First land art commissions for KSA’s Valley of the Arts

Wadi AlFann – the valley of the arts – is being created as part of the $15 billion AlUla masterplan for a major cultural hub in Saudi Arabia. As a first phase, five top names have been commissioned for permanent, large-scale land art works – Manal AlDowayan, Agnes Denes, Michael Heizer, Ahmed Mater and James Turrell.

As a first phase, five top names have been commissioned for permanent, large-scale land art works – Manal AlDowayan, Agnes Denes, Michael Heizer, Ahmed Mater and James Turrell.These will be completed and unveiled by 2024, but they’re only the start of a continuing programme of commissions with more artists and activities to be announced for the 65km2 valley.

The aim is to commission between 20 and 25 permanent artworks over the next 10 years, providing a counterpoint to the temporary artworks exhibitions of Desert X AlUla (running at the same location since 2020).

It sounds an ambitious and genuinely visionary project, not least because the new land art will effectively be juxtaposed with historic traces of ancient desert communities. The artists are being invited to respond to the landscape of AlUla, taking inspiration from its topography, undulating vistas, remarkable geological structures and complex natural ecosystem. The works will be created with respect for the landscape, set against the sandstone cliffs and canyons of the valley.

Physician-turned-artist Ahmed Mater, a significant cultural voice documenting contemporary Saudi Arabia, is one of two Saudi artists in the first batch of commissions. He says his work Ashab Al-Lal will explore the mythic space between subjective imagination and objective reality by generating a mirage within the sand dunes. That’s a render of Ashab Al-Lal at the top of this piece; an exhibition of Mater’s maquettes and drawings is currently on show in AlUla’s AlJadidah Village.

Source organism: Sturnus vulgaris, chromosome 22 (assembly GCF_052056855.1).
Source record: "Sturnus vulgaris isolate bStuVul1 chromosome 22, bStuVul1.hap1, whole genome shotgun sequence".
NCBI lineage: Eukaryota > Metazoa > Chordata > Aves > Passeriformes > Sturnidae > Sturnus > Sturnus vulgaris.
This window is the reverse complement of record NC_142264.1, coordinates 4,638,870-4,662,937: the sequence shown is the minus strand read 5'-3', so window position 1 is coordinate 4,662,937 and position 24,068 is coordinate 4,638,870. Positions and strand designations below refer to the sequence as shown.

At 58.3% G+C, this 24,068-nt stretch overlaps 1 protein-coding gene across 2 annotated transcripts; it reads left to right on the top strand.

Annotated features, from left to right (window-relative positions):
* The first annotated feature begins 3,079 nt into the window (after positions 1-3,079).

Manal AlDowayan is the other Saudi artist commissioned this time. Her practice revolves around themes of invisibility, collective memory and the status and representation of women; her work The Oasis of Stories (preliminary sketch, right) takes inspiration from the mud walls of AlUla’s Old Town, inviting viewers to walk through an architectonic sculpture that replicates the ancient spaces of Arabic settlements.

Agnes Denes, a pioneer of environmental art, will continue her ongoing series of monumental pyramids. As the blurb puts it, “through careful examination of the rocks’ characteristics, these new pyramids will awaken the silent canyons they sit within, representing the past, present and future of mankind, exploring civilisation, advancement and achievement”. 

Michael Heizer is known for producing monumental works in rock, concrete and steel. At Wadi AlFann, he is incising and engraving into the sandstone; viewable from a far distance, most of these large-scale works will change in appearance as viewers move around the area.

And James Turrell intends to create a series of spaces connected by a series of tunnels and stairs actually within the canyon floor. Characteristically, his work will examine the very nature of seeing, creating an experience of wordless thought – the viewer will “experience the thingness of light as well as elements of sky and terrain”.

Wadi AlFann is one of various new creative landmarks planned for AlUla as part of its Journey Through Time masterplan, along with the Perspectives Galleries, the Arts District and the Water Pavilions. The masterplan will see 15 new destinations for culture, heritage and creativity open by 2035.

The former head of London’s Whitechapel Gallery, Iwona Blazwick, is leading the project as chair of the Royal Commission for AlUla’s Public Art Expert Panel. She describe Wadi AlFann as unprecedented in its ambition: “It will set a new global example for experiencing art in dialogue with nature, celebrating the human creativity that unites communities across the world and inspiring current and future generations of artists. A display of such epic scale, set in a terrain as monumental as the AlUla desert, has the potential to shape the course of art history in real time.”

A pre-opening programme later this year will feature temporary exhibitions, public symposia and artist residencies and public symposia bringing together artists, architects, environmentalists, archaeologists, farmers and local communities.

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